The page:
Showing 1–10 of 13 quotes.

‘Science explains the world, but only Art can reconcile us to it. What do we really know about the origin of the Universe? A blank so wide can be filled with myths and legends. I wished, in my mythologizing, to reach the limits of improbability, and I believe that I came close. You know this already, therefore what you really wanted to ask was if the Universe is indeed ludicrous. But that question each must answer for himself’.

From “King Globares and the Sages” by Stanisław Lem

“King Globares and the Sages” is one in a collection of short stories by Stanisław Lem titled Mortal Engines. It was published by The Seabury Press in 1977 and by Penguin Classics in 2016. All of the stories in the collection were chosen, translated, and introduced by Michael Kandel.

I should like to say two things, one intellectual and one moral. The intellectual thing I should want to say to them is this.

When you are studying any matter or considering any philosophy, ask yourself only “what are the facts?” and “what is the truth that the facts bear out?”

Never let yourself be diverted either by what you wish to believe or by what you think would have beneficent social effects if it were believed. But look only, and solely, at what are the facts.

That is the intellectual thing that I should wish to say. The moral thing I should wish to say to them is very simple.

I should say love is wise, hatred is foolish.

In this world which is getting more and more closely interconnected, we have to learn to tolerate each other, we have to learn to put up with the fact that some people say things that we don’t like. We can only live together in that way. And if we are to live together and not die together, we must learn a kind of charity and a kind of tolerance which is absolutely vital to the continuation of human life on this planet.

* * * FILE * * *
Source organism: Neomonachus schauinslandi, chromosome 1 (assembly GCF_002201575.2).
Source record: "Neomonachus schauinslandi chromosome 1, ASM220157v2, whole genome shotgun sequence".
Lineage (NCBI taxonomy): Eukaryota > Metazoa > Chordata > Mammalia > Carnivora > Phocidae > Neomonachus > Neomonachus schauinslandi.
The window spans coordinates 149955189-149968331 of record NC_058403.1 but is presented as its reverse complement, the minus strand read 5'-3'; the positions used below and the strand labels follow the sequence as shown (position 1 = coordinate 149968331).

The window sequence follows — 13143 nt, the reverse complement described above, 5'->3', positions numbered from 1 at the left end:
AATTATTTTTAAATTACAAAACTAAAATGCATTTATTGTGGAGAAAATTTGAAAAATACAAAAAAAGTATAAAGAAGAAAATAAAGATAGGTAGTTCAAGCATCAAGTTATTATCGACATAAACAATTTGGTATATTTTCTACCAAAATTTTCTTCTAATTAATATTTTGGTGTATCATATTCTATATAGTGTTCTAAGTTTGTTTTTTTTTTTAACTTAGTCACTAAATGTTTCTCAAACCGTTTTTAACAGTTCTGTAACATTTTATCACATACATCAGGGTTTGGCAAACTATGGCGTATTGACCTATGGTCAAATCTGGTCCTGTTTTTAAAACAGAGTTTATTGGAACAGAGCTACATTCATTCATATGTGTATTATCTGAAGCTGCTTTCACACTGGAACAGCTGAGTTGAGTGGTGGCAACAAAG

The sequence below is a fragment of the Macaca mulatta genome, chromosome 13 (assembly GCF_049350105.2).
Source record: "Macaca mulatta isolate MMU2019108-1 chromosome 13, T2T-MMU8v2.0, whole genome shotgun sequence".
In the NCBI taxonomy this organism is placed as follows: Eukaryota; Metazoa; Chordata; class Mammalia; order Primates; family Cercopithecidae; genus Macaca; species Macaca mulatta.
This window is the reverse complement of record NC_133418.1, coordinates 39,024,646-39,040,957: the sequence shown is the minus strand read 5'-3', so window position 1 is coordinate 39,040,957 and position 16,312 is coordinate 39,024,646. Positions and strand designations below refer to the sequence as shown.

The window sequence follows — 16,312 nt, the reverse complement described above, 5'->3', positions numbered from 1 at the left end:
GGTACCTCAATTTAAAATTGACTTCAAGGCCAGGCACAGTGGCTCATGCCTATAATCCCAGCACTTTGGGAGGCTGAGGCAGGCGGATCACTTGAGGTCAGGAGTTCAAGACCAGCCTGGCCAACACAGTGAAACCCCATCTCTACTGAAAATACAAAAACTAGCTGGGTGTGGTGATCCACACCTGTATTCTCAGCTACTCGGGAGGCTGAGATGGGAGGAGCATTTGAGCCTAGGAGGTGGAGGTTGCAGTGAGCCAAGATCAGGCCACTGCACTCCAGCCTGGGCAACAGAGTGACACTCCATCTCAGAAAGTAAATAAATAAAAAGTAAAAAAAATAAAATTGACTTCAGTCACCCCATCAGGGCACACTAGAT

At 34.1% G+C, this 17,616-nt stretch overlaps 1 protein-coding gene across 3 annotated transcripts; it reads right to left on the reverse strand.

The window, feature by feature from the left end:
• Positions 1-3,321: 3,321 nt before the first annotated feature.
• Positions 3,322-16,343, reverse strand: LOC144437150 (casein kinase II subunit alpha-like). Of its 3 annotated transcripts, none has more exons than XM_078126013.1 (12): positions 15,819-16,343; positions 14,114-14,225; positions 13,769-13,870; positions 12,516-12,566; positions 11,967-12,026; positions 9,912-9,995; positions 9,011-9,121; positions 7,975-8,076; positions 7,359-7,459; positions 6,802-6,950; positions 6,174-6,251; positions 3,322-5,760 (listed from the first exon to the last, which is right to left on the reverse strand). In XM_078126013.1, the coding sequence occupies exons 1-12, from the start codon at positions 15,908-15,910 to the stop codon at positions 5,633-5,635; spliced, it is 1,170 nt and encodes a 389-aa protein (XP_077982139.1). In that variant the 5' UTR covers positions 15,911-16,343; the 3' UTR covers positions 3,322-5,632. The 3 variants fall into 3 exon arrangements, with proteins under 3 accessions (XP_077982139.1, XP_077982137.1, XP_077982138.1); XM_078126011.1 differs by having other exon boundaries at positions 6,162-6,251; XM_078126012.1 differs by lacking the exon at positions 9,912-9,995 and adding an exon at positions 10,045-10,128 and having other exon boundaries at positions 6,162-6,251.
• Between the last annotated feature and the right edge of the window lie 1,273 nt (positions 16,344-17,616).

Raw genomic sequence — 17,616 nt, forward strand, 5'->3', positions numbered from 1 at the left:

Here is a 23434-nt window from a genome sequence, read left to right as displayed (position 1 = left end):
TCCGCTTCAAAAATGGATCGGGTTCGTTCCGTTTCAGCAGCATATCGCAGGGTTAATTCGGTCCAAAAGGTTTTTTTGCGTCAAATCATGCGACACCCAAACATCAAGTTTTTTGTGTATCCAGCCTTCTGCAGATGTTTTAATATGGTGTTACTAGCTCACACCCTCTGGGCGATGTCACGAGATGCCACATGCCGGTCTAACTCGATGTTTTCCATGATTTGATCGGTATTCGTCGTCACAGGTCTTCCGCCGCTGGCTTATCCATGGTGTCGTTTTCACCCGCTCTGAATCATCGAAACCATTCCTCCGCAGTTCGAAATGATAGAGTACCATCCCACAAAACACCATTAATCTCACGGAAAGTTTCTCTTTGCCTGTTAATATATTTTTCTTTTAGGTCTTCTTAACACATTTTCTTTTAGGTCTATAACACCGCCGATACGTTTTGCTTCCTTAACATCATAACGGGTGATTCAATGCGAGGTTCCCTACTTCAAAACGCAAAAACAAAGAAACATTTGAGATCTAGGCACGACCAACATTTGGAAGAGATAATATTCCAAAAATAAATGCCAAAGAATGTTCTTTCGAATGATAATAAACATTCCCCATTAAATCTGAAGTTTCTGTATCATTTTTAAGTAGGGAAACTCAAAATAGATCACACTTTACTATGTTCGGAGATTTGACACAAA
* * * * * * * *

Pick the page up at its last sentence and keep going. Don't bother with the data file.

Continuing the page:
From Bertrand Russell interview with John Freeman for the BBC’s “Face to Face”, originally aired 4 March 1959 (source).

Bertrand Russell’s response when asked what lessons from his life may be worth imparting to future generations. Russell was 86 years old when the interview aired.

Separate but related: “A Little History of Philosophy” by Nigel Warburton. Very digestible and enjoyable. Must be noted that the author omits a few big names and focuses entirely on Western philosophy. Fair enough, would probably be 300% longer otherwise.

This idea began as a bit of a joke of course, over whiskey in Nicosia late at night we said “Hey, we should run a book store with this stuff.” And like most things that are worth doing, the jokes are worth following through because they’re fun.

David Reinfurt on the beginnings of Dexter Sinister with Stuart Bailey off the back of an unrealised project. From Reinfurt’s talk on 17 March 2009 as part of the Walker’s Insights Design Lecture Series. Quote is a paraphrase, see 33:45 for full comment.

Fred Rogers often told this story about when he was a boy and would see scary things on the news:

“My mother would say to me, ‘Look for the helpers. You will always find people who are helping.’ To this day, especially in times of disaster, I remember my mother’s words, and I am always comforted by realizing that there are still so many helpers – so many caring people in this world.”